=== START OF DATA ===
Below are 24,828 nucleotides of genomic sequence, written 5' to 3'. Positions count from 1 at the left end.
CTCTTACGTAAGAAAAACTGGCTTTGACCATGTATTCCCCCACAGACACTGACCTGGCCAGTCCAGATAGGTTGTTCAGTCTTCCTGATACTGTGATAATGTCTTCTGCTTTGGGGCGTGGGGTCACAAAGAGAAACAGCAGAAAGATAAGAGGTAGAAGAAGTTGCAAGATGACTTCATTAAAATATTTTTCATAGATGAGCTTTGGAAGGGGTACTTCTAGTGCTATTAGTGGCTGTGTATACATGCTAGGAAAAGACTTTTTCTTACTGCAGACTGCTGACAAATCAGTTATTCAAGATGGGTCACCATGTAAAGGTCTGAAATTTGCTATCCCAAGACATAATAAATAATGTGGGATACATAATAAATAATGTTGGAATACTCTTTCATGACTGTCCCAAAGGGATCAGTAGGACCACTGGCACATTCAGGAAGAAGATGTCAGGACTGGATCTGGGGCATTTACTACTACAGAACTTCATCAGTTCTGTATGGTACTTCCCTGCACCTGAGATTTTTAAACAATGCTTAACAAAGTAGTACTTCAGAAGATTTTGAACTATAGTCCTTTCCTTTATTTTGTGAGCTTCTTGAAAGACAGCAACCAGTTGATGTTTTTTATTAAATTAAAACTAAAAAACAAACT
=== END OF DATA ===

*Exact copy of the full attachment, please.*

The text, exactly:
Below are 24,828 nucleotides of genomic sequence, written 5' to 3'. Positions count from 1 at the left end.
CTCTTACGTAAGAAAAACTGGCTTTGACCATGTATTCCCCCACAGACACTGACCTGGCCAGTCCAGATAGGTTGTTCAGTCTTCCTGATACTGTGATAATGTCTTCTGCTTTGGGGCGTGGGGTCACAAAGAGAAACAGCAGAAAGATAAGAGGTAGAAGAAGTTGCAAGATGACTTCATTAAAATATTTTTCATAGATGAGCTTTGGAAGGGGTACTTCTAGTGCTATTAGTGGCTGTGTATACATGCTAGGAAAAGACTTTTTCTTACTGCAGACTGCTGACAAATCAGTTATTCAAGATGGGTCACCATGTAAAGGTCTGAAATTTGCTATCCCAAGACATAATAAATAATGTGGGATACATAATAAATAATGTTGGAATACTCTTTCATGACTGTCCCAAAGGGATCAGTAGGACCACTGGCACATTCAGGAAGAAGATGTCAGGACTGGATCTGGGGCATTTACTACTACAGAACTTCATCAGTTCTGTATGGTACTTCCCTGCACCTGAGATTTTTAAACAATGCTTAACAAAGTAGTACTTCAGAAGATTTTGAACTATAGTCCTTTCCTTTATTTTGTGAGCTTCTTGAAAGACAGCAACCAGTTGATGTTTTTTATTAAATTAAAACTAAAAAACAAACT